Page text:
Last month, we outlined our top 10 dos and don’ts for getting your Phase I NIH proposal in shape and ready to submit before the April 5
deadline. This month we continue that theme by presenting what we have determined, over years of reviewing proposals, to be our top 10 brilliant ideas or stupid mistakes for Phase II proposals. Here are our favorites:
Brilliant Idea: Ensure that you achieved your Phase I Aims before moving on to Phase II
- Make it clear that you demonstrated feasibility
- Show how the Phase I work supports the Phase II hypothesis and aims
Brilliant Idea: Describe your Phase II “deliverable”
- Make sure it is clear what you will accomplish and deliver at the end of the Phase II
- Have criteria driven aims to show that you’ll know when you’ve finished
- Describe how will the outcome support/enable the next steps of the project
- Assuming that the “state of the science” has not changed since you wrote your Phase I
- Assuming that the “state of the market” has not changed since you wrote your Phase I
- Conduct thorough and up-to-date literature reviews and market research and then update your significance and innovation sections
Brilliant Idea: Expand your R&D team (including subcontractors, consultants, advisors…) and your commercialization team and resources to support your:
- Phase II deliverables
- Post-Phase II R&D
- Integration into the Market
Stupid Mistake: Not developing an appropriate and comprehensive budget that addresses all of the project costs and is well justified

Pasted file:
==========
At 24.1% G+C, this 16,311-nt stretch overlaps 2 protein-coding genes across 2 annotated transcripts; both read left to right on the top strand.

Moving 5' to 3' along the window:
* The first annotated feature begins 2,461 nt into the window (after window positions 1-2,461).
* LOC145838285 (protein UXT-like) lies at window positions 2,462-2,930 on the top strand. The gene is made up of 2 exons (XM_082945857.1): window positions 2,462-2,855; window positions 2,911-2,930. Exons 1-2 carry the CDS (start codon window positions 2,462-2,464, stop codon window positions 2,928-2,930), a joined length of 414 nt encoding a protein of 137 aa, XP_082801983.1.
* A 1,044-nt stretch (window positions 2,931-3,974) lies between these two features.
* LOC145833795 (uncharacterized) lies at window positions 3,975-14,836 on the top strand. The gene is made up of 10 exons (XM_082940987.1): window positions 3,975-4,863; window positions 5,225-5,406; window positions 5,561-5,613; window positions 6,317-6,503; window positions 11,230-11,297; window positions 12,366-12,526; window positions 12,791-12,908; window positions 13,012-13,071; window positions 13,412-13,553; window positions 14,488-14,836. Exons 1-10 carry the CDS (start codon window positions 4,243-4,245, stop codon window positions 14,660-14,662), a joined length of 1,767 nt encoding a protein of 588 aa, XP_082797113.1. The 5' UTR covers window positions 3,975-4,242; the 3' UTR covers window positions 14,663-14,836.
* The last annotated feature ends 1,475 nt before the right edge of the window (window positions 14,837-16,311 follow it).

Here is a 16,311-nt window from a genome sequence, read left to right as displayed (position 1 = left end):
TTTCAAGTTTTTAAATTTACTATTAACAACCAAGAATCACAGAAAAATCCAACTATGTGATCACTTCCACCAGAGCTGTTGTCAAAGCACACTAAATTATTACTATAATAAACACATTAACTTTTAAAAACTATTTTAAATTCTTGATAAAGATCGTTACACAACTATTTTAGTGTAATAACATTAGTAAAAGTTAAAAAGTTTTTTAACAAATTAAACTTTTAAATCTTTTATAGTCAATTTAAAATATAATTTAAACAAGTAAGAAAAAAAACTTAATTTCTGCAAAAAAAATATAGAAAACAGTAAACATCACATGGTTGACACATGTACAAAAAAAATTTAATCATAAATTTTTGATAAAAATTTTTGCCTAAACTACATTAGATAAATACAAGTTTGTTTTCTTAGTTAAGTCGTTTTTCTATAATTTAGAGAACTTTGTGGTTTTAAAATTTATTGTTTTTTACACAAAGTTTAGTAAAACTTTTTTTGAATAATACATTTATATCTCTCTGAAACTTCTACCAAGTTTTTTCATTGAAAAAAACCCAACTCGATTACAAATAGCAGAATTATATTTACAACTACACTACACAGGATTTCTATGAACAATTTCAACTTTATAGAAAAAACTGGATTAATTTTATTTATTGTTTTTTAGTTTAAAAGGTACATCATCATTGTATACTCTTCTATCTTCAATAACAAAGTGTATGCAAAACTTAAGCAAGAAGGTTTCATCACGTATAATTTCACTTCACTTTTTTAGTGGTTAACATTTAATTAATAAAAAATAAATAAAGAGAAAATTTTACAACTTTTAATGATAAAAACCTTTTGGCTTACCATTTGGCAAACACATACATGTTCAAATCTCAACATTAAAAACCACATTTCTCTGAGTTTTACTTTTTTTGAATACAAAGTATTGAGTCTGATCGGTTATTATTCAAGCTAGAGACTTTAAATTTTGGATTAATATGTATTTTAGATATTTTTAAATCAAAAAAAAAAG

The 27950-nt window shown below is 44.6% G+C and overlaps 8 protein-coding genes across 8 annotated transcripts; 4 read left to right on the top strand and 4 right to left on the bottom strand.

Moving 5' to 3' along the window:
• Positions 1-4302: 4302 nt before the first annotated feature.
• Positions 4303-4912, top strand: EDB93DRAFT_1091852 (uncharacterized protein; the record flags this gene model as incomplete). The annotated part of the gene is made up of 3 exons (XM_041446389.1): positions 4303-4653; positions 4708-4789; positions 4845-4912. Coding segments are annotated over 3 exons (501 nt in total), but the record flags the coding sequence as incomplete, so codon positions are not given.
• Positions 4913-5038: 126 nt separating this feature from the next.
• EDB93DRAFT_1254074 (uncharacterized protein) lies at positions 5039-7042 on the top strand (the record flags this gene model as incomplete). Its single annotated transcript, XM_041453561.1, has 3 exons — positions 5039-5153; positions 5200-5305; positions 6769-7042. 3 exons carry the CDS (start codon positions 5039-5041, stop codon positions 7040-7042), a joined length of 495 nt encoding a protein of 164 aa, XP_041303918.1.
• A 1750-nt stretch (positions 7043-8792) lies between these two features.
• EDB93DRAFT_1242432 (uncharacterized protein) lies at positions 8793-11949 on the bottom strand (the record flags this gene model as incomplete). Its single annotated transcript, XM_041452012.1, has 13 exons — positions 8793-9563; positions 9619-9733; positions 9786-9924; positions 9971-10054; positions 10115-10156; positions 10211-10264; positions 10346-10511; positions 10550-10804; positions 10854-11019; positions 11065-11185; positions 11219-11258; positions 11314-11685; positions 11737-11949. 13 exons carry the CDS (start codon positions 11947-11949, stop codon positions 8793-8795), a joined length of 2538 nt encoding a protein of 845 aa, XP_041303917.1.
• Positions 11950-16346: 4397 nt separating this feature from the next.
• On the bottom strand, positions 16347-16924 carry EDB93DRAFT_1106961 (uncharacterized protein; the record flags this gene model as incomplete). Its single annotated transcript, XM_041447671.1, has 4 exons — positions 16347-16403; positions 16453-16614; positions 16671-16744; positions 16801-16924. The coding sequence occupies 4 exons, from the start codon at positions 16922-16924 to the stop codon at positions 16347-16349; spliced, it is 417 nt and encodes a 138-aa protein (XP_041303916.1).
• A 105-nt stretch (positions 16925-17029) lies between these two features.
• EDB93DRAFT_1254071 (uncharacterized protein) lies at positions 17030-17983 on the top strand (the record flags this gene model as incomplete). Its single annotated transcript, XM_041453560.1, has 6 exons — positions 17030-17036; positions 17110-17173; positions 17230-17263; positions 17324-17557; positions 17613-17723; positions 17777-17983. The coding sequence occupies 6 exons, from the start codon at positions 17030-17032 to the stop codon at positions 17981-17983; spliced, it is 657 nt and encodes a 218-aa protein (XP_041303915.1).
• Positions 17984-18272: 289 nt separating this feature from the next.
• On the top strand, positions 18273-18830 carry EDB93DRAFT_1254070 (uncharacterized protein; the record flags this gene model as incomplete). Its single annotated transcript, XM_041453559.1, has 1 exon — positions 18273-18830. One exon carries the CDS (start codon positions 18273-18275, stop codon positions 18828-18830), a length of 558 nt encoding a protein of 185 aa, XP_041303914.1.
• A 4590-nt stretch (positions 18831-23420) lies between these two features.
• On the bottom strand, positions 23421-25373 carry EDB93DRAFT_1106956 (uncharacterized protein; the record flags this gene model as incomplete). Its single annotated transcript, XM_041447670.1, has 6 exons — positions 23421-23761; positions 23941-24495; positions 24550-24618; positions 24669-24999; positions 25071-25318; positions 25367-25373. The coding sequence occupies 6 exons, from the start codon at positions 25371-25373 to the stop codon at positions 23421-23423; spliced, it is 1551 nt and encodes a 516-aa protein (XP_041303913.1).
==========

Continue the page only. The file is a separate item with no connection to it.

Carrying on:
- e.g.: “we’ll impress the reviewers by asking more direct costs and less indirect costs”
- e.g.: “let’s ask for more money because we can”
Brilliant Idea: Develop your detailed commercialization plan as soon as you get your Phase I funded (if not before)
- Developing a credible, validated commercialization plan can take a long time. Don’t wait until the end of Phase I to start!
Stupid Mistake: Having the “Build it and they will come” commercialization strategy
- Make sure to validate all of your commercialization plan assumptions (e.g. that you can raise capital, or engage in strategic partnerships) by providing letters of validation with your commercialization plan.
Stupid Mistake: Convincing yourself of the value of the solution (e.g. product) to the problem (e.g., market) based on secondary market research (e.g. numbers)
- Don’t just rely on numbers. They can mislead.
- Don’t outsource your primary market research. Talk to customers directly to test your market assumptions!
Brilliant Idea: If you have IP, are in the process of obtaining IP, and/or, expect to develop IP…..
- Explain how your IP enables your commercialization strategy
- If you don’t have IP or plan to develop IP….Explain how you can implement a commercialization strategy without IP
Brilliant Idea: Validate Your Commercialization Assumptions — Especially the financing ones
- Know when “when” is, e.g., when…
- Investors will fund us
- Strategic partners will engage with us
- The market wants this
- The market will pay for this
If BBCetc can help you develop your Phase II or Phase I proposal, contact us! Bottom line: it’s best to:
Lisa Kurek is Partner Emerita and Sr. Principal Consultant for BBCetc